WEST PERTH, AUSTRALIA —The CBH Group, a farmer owned cooperative operating a grain network in Western Australia, announced on Feb. 24 that it has issued a letter to the Australian Grains Champions (AGC) calling for more detail on their proposal to corporatize the cooperative.
GrainCorp, CBH’s publically owned cousin operating the largest eastern Australian grain storage network, announced on Feb. 17 it had joined a consortium that is proposing privatization of CBH Group and listing the 83-year-old cooperative on the Australian Stock Exchange.
The proposal, which is backed by GrainCorp and H.R.L. Morrison, offers growers a cash payment and shares in a corporatized CBH. AGC presented the proposal to the board of CBH with a request that it be put to CBH’s grower members.
Wally Newman, CBH chairman, said the proposal given to CBH does not provide the board with sufficient information to complete an assessment of whether the AGC proposal is in the best interests of CBH members.
“The board has worked with external advisors and CBH’s senior management team over the last week to assess the proposal,” he said. “We are clear about our obligation to growers and believe it’s fair and reasonable to request this information so that we can continue to assess whether this proposal is in the best interest of WA grain growers, in good faith and with an open mind.”
“Once we have received adequate information, we can continue our evaluation of what this proposal means for growers,” Newman said. “Much of the plan is lacking detail.”
GrainCorp’s Mark Palmquist said at the time of the Feb. 17 announcement that the decision to proceed is with Western Australian growers.
“Our proposed investment is a good strategic fit for GrainCorp, bearing in mind CBH’s complementary assets and capabilities. CBH is an excellent business with a strong position in Australian agriculture. GrainCorp is also a significant Australian agribusiness and, if we can support the growth of Australian agriculture, then we feel a responsibility to participate,” he said. “We believe we offer significant value to CBH through our experience as a listed agribusiness, our complementary operations and grain processing capabilities.”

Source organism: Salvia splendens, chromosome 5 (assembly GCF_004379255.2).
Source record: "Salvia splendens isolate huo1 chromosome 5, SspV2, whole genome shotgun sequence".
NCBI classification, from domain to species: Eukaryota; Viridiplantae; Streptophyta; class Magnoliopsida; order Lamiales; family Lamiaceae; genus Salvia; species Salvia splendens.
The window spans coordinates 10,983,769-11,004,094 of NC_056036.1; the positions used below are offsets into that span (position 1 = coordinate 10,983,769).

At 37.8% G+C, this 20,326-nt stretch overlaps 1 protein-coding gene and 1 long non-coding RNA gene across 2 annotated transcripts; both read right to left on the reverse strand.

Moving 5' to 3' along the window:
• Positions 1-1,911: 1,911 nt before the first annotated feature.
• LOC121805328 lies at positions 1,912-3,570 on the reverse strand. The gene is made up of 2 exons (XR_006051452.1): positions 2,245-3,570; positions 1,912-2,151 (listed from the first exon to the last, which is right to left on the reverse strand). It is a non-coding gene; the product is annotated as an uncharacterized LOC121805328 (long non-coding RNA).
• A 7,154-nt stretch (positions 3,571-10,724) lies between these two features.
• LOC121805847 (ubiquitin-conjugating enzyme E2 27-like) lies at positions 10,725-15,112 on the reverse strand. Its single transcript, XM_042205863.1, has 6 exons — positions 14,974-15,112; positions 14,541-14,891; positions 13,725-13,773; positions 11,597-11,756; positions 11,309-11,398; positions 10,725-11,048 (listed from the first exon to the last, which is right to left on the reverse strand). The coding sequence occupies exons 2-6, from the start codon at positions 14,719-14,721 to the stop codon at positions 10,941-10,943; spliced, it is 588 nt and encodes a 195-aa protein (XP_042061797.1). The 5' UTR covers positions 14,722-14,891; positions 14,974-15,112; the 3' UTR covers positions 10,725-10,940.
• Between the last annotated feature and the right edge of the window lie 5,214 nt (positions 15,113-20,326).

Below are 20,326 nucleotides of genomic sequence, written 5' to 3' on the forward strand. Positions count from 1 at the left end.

CBH’s value would be determined through an initial public offering (IPO), GrainCorp said, but analysts have valued the Western Australian cooperative at as much as A$3 billion ($2.1 billion). GrainCorp said it would be a cornerstone investor, putting up as much as A$600 million. That would be transferred to an equity stake in CBH once it is listed and give GrainCorp a 20% stake in CBH if it was valued at A$3 billion.
“We are yet to see any detail around the proposed AGC ‘Network Re-Shape Plan’, the AGC ‘Five Year Growth Plan’, the ‘Future Farming Fund’ and ‘Grower Loyalty Investment Scheme’,” said Newman. “For the sake of growers we need to have some clarity on the long-term storage, handling and transport charges beyond the proposed five year CPI cap on charges, will they go up dramatically after that point?”
“The composition of the board of directors of AGC is not clear and there appears to be no mechanism by which WA grain growers are guaranteed representation at board level. There must be an indicative view of value and associated implications for CBH grower shareholders in terms of value of shareholding,” said Newman.
The CBH board is focused on the areas of value leakage, the loss of grower control, the lack of detail offered and the blocking stake offered to GrainCorp at a discount.
“We still don’t know what percentage of AGC will be owned by CBH shareholders, GrainCorp, H.R.L Morrison and the AGC founders.” Newman said. “The proportion of grower ownership and the value for grower shares would remain an unknown until after the actual eventual listing of AGC takes place, this is vital detail that we must have before we can continue with an assessment of the AGC proposal.”
If CBH agrees to put the offer to its 4,200 farmer owners, the proposal would require at least 75% support to move forward. CBH’s farmer owners would receive shares in the AGC consortium and A$600 million in cash.
AGC would be the holding company of CBH and apply for a listing on the Australian Stock Exchange. Leading up to the IPO, growers would have the opportunity to sell up to A$400 million in additional shares during the IPO process, or hold onto their shares.
The deal would also need approval by the Australian Competition and Consumer Commission and other regulatory groups.
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